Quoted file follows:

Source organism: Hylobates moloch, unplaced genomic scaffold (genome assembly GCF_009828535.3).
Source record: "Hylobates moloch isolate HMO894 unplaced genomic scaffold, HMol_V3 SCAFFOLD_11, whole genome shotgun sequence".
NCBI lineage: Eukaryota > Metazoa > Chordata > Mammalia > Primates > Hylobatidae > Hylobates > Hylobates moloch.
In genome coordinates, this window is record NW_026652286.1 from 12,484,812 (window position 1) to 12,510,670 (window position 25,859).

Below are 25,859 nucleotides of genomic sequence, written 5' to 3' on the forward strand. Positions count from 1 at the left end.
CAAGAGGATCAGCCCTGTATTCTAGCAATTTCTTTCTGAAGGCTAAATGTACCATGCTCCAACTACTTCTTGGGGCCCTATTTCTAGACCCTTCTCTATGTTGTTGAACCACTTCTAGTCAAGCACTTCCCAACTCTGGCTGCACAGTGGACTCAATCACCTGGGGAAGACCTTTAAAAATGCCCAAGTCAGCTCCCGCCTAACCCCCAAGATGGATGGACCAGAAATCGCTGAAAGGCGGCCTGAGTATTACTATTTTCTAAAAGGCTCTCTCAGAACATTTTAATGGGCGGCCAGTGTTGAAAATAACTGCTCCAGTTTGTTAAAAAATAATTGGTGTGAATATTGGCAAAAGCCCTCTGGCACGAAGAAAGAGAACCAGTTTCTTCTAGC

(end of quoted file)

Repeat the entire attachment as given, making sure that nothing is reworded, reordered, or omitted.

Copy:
Source organism: Hylobates moloch, unplaced genomic scaffold (genome assembly GCF_009828535.3).
Source record: "Hylobates moloch isolate HMO894 unplaced genomic scaffold, HMol_V3 SCAFFOLD_11, whole genome shotgun sequence".
NCBI lineage: Eukaryota > Metazoa > Chordata > Mammalia > Primates > Hylobatidae > Hylobates > Hylobates moloch.
In genome coordinates, this window is record NW_026652286.1 from 12,484,812 (window position 1) to 12,510,670 (window position 25,859).

Below are 25,859 nucleotides of genomic sequence, written 5' to 3' on the forward strand. Positions count from 1 at the left end.
CAAGAGGATCAGCCCTGTATTCTAGCAATTTCTTTCTGAAGGCTAAATGTACCATGCTCCAACTACTTCTTGGGGCCCTATTTCTAGACCCTTCTCTATGTTGTTGAACCACTTCTAGTCAAGCACTTCCCAACTCTGGCTGCACAGTGGACTCAATCACCTGGGGAAGACCTTTAAAAATGCCCAAGTCAGCTCCCGCCTAACCCCCAAGATGGATGGACCAGAAATCGCTGAAAGGCGGCCTGAGTATTACTATTTTCTAAAAGGCTCTCTCAGAACATTTTAATGGGCGGCCAGTGTTGAAAATAACTGCTCCAGTTTGTTAAAAAATAATTGGTGTGAATATTGGCAAAAGCCCTCTGGCACGAAGAAAGAGAACCAGTTTCTTCTAGC